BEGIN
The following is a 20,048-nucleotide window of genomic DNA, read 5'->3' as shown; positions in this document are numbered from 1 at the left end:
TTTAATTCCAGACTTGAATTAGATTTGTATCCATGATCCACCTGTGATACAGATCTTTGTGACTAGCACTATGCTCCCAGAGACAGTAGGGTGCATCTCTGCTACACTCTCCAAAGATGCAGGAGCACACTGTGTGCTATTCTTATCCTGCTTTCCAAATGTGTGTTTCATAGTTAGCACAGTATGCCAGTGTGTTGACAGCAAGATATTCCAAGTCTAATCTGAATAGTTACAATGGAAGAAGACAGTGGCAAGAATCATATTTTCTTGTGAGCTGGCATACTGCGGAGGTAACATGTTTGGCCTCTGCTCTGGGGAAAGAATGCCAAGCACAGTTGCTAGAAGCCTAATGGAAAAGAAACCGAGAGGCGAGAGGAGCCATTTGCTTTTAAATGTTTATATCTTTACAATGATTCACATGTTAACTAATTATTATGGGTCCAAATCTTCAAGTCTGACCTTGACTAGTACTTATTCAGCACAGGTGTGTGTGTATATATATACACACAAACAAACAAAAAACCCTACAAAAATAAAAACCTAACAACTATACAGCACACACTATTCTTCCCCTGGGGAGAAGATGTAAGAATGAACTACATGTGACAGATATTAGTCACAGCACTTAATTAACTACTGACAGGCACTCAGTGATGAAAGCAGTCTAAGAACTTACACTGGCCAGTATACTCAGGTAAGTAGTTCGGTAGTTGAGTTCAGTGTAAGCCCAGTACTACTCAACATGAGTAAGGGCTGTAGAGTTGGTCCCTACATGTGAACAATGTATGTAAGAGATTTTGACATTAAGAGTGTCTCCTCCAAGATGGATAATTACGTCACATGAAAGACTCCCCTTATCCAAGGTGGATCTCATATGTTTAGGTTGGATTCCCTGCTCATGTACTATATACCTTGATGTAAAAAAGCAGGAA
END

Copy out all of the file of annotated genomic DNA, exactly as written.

The following is a 20,048-nucleotide window of genomic DNA, read 5'->3' as shown; positions in this document are numbered from 1 at the left end:
TTTAATTCCAGACTTGAATTAGATTTGTATCCATGATCCACCTGTGATACAGATCTTTGTGACTAGCACTATGCTCCCAGAGACAGTAGGGTGCATCTCTGCTACACTCTCCAAAGATGCAGGAGCACACTGTGTGCTATTCTTATCCTGCTTTCCAAATGTGTGTTTCATAGTTAGCACAGTATGCCAGTGTGTTGACAGCAAGATATTCCAAGTCTAATCTGAATAGTTACAATGGAAGAAGACAGTGGCAAGAATCATATTTTCTTGTGAGCTGGCATACTGCGGAGGTAACATGTTTGGCCTCTGCTCTGGGGAAAGAATGCCAAGCACAGTTGCTAGAAGCCTAATGGAAAAGAAACCGAGAGGCGAGAGGAGCCATTTGCTTTTAAATGTTTATATCTTTACAATGATTCACATGTTAACTAATTATTATGGGTCCAAATCTTCAAGTCTGACCTTGACTAGTACTTATTCAGCACAGGTGTGTGTGTATATATATACACACAAACAAACAAAAAACCCTACAAAAATAAAAACCTAACAACTATACAGCACACACTATTCTTCCCCTGGGGAGAAGATGTAAGAATGAACTACATGTGACAGATATTAGTCACAGCACTTAATTAACTACTGACAGGCACTCAGTGATGAAAGCAGTCTAAGAACTTACACTGGCCAGTATACTCAGGTAAGTAGTTCGGTAGTTGAGTTCAGTGTAAGCCCAGTACTACTCAACATGAGTAAGGGCTGTAGAGTTGGTCCCTACATGTGAACAATGTATGTAAGAGATTTTGACATTAAGAGTGTCTCCTCCAAGATGGATAATTACGTCACATGAAAGACTCCCCTTATCCAAGGTGGATCTCATATGTTTAGGTTGGATTCCCTGCTCATGTACTATATACCTTGATGTAAAAAAGCAGGAA